Raena Morgan: Ann Louise, you've written alot about HCL over the years and it's role in digestion. What have you learned, what is your viewpoint now?
Ann Louise Gittleman: Good question. Um, I don't think things are as black and white as I once thought. And I only say that because of my own personal experience. What I'm finding, because of the way in which we sit, hunched over our computers.
Morgan: Yes. In our cubes.
Gittleman: In our cubes or in our cars. A lot of people have some structural problems with regard to the digestive processes because of a hiatal hernia syndrome. And because I myself...
Morgan: Is that common?
Gittleman: It's exceedingly common. It's exceedingly common. And most doctors don't pay attention to it. But I have seen an enormous amount dysfunction and uncomfortableness, that really, discomfort is the word that I'm looking for. That are associated with it, the inability to take a full breath, we see GERD as being one of the primary examples of a hiatal hernia. So it isn't a lack of or too much acid or not enough acid, but the problem is that that poor little stomach is going through the diaphram, sometimes it can slide in and out. There are two types of hiatal hernias. And therefore you're feeling all of those digestive acids in the esophogus whereby they shouldn't be splashing all the way up there. But that's because of a structural abnormality. The thing that I'm telling everybody, because we do believe that 94 percent of all GERD patients have a hiatal hernia, is that you use some self help techniques at home to push that little baby down so that your stomach is actually down south where it belongs and not riding high in your chest.
Morgan: So that's what's happening, your stomach is riding high in your chest?
Gittleman: In the chest. Some people feel as if they're having a heart attack and they're rushed to the emergency room. Which is why we're finding that digestive ails are the second most important reason why people are going for urgent care. What I tell people to do is to use your hands and then to take a deep breath and start pushing down any little knobs or any little bumps until you start feeling gurgling in that stomach. Put your little hands right over here towards the left. And you start pushing down gently. You'll hear my stomach gurgling in a second. You keep pushing it down until you hear almost like a little pop and sometimes little adhesions break. But this is so prevelant among individuals that I'd be remise if I didn't tell you that I don't think you should be doing an HCL test unless you know that you do not have a hiatal hernia. Because you will become very acidic where it will become very discomforting and you don't want any kind of corosion or irritation going on in the esophogus.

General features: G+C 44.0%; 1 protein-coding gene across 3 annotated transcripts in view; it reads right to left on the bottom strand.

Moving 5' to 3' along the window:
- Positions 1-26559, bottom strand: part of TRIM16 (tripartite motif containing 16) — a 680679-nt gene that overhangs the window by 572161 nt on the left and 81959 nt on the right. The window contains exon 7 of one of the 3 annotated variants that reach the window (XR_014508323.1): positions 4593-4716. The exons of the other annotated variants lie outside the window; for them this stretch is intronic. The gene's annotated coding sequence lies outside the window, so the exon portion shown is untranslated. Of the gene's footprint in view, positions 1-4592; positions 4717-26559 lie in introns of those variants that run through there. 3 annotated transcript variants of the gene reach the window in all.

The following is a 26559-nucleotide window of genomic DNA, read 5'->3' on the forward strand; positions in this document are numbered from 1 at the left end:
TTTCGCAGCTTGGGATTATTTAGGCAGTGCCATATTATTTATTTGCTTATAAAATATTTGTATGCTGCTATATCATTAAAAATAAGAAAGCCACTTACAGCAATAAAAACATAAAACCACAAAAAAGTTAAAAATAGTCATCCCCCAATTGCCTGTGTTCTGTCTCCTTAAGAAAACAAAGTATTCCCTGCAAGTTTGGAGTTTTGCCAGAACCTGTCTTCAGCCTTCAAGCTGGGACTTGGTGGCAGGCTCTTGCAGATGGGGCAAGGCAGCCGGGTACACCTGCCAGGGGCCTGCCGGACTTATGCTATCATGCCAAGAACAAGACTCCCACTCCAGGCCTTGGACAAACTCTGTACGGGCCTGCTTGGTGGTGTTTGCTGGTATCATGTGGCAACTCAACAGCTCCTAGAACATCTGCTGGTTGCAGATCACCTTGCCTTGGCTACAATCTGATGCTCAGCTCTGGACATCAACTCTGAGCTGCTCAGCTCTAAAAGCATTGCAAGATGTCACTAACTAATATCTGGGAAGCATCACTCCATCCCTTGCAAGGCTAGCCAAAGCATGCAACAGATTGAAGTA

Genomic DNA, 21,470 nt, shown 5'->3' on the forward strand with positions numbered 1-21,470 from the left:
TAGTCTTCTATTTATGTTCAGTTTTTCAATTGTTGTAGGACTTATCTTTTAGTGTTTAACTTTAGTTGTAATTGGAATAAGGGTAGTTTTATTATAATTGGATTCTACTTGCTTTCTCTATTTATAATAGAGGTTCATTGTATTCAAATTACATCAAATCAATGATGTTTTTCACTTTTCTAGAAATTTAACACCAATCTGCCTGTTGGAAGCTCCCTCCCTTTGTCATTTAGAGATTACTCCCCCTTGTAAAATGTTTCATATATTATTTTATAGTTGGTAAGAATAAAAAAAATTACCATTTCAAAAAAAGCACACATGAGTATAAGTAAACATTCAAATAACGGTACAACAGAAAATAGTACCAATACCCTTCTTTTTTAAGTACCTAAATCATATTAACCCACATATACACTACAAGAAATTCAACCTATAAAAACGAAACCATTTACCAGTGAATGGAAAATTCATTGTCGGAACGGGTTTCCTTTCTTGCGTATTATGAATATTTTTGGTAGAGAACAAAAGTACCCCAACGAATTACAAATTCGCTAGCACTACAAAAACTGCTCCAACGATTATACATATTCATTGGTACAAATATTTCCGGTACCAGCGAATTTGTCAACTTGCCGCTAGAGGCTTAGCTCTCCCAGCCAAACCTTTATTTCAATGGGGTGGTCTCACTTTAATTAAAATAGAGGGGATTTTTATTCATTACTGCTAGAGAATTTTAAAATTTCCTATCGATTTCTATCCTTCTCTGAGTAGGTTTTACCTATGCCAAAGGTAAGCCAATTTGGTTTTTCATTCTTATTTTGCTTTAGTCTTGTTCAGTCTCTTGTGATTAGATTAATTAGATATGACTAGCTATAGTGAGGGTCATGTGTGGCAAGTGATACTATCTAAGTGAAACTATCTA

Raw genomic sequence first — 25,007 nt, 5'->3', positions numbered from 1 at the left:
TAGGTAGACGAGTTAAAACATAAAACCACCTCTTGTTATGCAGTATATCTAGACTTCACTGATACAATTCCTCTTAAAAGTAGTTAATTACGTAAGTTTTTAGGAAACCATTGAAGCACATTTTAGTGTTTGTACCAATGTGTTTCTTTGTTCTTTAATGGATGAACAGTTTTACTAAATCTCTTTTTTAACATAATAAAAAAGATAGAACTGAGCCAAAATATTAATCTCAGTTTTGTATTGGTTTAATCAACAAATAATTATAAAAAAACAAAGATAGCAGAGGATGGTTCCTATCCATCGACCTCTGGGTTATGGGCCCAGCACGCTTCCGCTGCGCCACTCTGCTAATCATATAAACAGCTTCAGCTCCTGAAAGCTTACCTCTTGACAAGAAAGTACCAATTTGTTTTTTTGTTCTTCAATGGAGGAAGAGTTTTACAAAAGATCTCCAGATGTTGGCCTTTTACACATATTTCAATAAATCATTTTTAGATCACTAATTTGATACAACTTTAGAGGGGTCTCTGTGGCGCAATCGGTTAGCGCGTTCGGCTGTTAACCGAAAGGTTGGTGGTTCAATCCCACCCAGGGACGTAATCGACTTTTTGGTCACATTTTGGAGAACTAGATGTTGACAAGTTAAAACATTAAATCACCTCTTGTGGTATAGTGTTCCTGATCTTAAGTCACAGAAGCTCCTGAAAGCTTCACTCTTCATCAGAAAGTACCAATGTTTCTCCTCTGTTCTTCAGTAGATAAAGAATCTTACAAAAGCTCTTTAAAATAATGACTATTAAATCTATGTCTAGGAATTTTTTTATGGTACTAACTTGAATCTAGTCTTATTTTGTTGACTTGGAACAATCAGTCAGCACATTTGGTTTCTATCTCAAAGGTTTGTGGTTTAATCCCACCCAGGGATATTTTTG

Morgan: So just push down until you hear the gurgling.
Gittleman: You push down until you hear the gurlgling or you can take, first thing in the morning, at least two big glasses of water, get on that mini trampoline that is so good to start removing the, getting the lymph a full workout and will start flushing out any of the toxins and some of the overloaded water that may be in your tissuses. And that will also start to bring the stomach down, just jumping on it for 12 times.
Morgan: 12 times... and pushing
Gittleman: And pushing, pushing, pushing this down. Deep breath, let it out and keep following that breath all the way down until you hear that gurgling. And you can feel the stomach almost dropping into place. But it's really prevelant. It's prevelant to the extent that a lot of people have anxiety because of it, they have tightness in their ribs, tightness in their back. I'm thinking of all my symptoms that I had until I figured this out. And so even seeing a naturopathic physician, sometimes even a chiropractor, they can do the adjustment. It's a soft tissue adjustment. Can be lifesaving. So I don't think anybody has to have discomfort because of this. Then what happens is sometimes the valves remain open and until the stomach is down they're not closing properly.